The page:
The General's General is a worthwhile read for anyone interested in the story of this remarkable man and in the Army's role in U.S. history the Civil War through the period before World War I.
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Anyone who can expertly discuss both helicopters and consciousness deserves a read!
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Artos is a young orphan in Sir Ector's castle, whose only playmates are the sons of Sir Ector, who often look down on him. One day, as he chases the dog Boadie into the woods, he comes across a cave that appears to have a massive dragon inside it. Though Artos is initially afraid, he befriends the ancient dragon. The dragon, in exchange for foodstuffs from the kitchen, will teach Artos wisdom.
The teachings that the dragon give Artos unconsciously change his outlook and his treatment of other people - even those below him. But after a strange incident in which the dragon temporarily vanishes, Artos discovers the truth about his friend.
Aside from the works of Gerald Morris, I don't think I've found a more likeable version of King Arthur than Artos. The lessons that he is taught are mild but creep into the mind and take root, transforming him effectively from a "bulky, unruly, illiterate boy" to a thoughtful and compassionate soul (he isn't perfect, but who is?)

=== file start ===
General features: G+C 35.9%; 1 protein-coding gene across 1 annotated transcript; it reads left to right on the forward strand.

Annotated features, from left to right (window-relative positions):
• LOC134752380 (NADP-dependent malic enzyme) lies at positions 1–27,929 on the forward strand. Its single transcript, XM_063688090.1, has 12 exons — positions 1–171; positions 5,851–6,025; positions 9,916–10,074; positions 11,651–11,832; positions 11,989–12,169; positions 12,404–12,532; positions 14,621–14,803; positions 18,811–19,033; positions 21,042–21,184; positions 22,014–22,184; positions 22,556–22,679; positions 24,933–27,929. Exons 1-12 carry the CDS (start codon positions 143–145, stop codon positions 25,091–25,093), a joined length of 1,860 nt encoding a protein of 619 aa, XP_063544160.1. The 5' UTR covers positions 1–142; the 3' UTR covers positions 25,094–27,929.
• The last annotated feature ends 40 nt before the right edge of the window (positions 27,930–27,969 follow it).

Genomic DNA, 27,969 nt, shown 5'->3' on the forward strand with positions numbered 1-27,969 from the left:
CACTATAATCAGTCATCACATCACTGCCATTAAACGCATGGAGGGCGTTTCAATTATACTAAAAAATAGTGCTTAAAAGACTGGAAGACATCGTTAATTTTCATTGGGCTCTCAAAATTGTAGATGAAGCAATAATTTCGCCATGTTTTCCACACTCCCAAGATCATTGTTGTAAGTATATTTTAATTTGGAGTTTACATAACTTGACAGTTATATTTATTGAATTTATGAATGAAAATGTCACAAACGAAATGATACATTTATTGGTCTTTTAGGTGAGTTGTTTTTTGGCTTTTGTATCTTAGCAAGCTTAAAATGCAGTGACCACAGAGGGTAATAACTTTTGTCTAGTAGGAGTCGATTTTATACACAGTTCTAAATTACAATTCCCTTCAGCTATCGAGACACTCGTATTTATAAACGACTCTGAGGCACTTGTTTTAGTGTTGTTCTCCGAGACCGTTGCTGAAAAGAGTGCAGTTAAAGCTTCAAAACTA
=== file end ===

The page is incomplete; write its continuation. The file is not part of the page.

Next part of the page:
The supporting cast is sparkling, from "Garlic" Meg the kitchen maid, ancient Druid wiseman Linn, and the cheerful smith who provides Artos with his first sword. The writing style is admittedly a bit bare at times, but not so much that it is difficult to read. The dialogue and visualization of the final chapter are perhaps the best part, almost mystical.
A small note to those reading this book for the first time: Read carefully what the supporting characters say, and you might just guess ahead of time what is up with the dragon.
A magical tale without real magic, this is an enjoyable tale for lovers of a darn good story and a must-see for Arthuriana nuts!
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Like all of the other Three Investigator books that I have read, The Secret of Terror Castle is just wonderful. It is suspensful and interesting throughout the whole book. Be aware of reading it because it will get you hooked and you will have to buy all the books in the series.
I hope the whole series comes out again, because I have not read about 15 of them. My fondest memories of the books I have are the Three Investigators hideout or clubhouse. They made it out of a junk pile and it has different passage ways. I dreamed of having a clubhouse while reading the books. Get out there and buy these books. I'm sure that you will be glad you did.
For far too long these books have been out of print, though I understand they're still being published in Europe. With their return, a whole new generation of readers can thrill to the adventures of Jupiter Jones, Pete Crenshaw and Bob Andrews.